One strange after-effect of finishing, though. Throughout the four weeks it took me to get from beginning to end, I thought about the story all the time, especially when I was going to sleep at night. I would work out the next day’s storyline as my mind drifted off. It was pretty amazing. But now that I’m done, I don’t know what to concentrate on when I’m going to sleep. I did manage to identify one plot hole the other night, but beside that, I’m sort of stymied. Guess I’ll have to figure out what I’m going to write next and set my subconscious mind to work on that.

I’ve been enjoying Better Call Saul, but my wife bailed after the second episode. She’s not a big fan of stories with despicable protagonists. I like all the little, subtle nods to Breaking Bad, and glad to see Mike getting something more to do than send Jimmy back to get his parking validated.

I also enjoyed a six-part series called Babylon that aired on Sundance. It was about a young American female media wonk who is hired by the commissioner of the London police force to handle public relations. It’s an odd show, part satire, part straight drama, but it has an interesting arc. No word yet whether there’ll be a second series. I don’t think it set the world on fire over here.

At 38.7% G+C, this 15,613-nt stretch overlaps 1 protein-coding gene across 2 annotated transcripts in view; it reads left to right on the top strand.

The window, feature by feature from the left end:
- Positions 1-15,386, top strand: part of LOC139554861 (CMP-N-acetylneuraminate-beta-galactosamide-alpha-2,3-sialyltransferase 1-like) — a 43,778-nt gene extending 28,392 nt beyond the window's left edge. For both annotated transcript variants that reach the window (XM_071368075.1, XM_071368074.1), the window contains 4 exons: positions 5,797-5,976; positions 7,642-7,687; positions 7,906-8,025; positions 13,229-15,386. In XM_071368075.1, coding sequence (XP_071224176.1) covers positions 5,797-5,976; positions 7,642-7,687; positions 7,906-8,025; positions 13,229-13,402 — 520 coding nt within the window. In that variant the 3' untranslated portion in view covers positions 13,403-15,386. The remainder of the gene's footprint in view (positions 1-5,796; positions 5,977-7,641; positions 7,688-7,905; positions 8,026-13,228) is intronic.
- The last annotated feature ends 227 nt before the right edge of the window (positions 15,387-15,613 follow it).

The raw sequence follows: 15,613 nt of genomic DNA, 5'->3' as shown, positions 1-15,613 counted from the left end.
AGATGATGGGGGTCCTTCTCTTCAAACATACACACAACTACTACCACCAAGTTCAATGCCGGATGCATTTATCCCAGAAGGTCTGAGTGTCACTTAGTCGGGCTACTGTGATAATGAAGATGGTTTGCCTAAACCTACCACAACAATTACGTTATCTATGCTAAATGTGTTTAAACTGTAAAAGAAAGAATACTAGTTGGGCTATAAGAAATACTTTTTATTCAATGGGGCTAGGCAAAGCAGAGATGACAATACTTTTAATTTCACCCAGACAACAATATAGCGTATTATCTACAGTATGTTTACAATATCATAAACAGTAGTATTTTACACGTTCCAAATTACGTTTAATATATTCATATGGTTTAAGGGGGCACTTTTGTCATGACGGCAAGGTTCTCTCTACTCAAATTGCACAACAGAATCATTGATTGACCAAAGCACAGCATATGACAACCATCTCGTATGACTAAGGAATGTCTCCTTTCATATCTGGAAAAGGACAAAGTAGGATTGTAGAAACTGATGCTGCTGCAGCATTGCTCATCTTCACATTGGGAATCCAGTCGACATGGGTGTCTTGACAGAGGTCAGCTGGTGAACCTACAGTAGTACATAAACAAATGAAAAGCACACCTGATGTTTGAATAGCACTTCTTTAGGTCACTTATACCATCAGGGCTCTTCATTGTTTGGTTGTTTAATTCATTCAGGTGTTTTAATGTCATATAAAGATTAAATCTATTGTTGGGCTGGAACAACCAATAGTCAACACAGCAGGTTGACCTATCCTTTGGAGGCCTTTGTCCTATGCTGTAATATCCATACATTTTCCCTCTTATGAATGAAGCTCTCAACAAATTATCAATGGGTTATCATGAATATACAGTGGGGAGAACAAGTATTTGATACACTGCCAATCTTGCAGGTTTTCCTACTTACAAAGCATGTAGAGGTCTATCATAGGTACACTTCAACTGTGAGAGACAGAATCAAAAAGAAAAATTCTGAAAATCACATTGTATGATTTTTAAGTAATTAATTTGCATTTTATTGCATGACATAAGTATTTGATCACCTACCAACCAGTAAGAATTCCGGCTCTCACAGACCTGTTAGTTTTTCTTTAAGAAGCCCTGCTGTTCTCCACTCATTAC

I’ve been limping along with The Walking Dead, but last week’s preachy, let’s pump the metaphors episode wasn’t encouraging. Tonight is the two-hour series finale of The Mentalist. Looks like there might be a wedding. Enjoying this final season of Justified, too, although this week’s entry was a little weaker, though a weak Justified is still a ton better than just about anything else. I’ve been trying to find time to watch the ten episodes of Bosch on Amazon Prime (Titus Welliver as Harry Bosch, based on the Michael Connelly novels), but not yet. I watched the re-cut first episode and part of the second but then I got sidelined. That novella really did consume me for a month, but I liked how much I got written in that short period of time. All of it by hand.

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And he shall be called Frank

I’ve reached the 2/3 point of the novella and something odd happened. One of the two main characters, whose name was Jessie, suddenly insisted that his name was Frank. I have no idea how or why this happened. Now, I know that Jessie isn’t the traditional male spelling, but there are enough examples to support its use. However, half the time when I put the pen-tip to paper to have him do or say something, my first inclination was to write Frank. I can’t explain it. So, from this point forward, Frank it is. I’ve also finally come up with a name for my fictional town. Until now it was ____port, which, when I was dictating the text into Word became blank-port. I can now fill in the blank.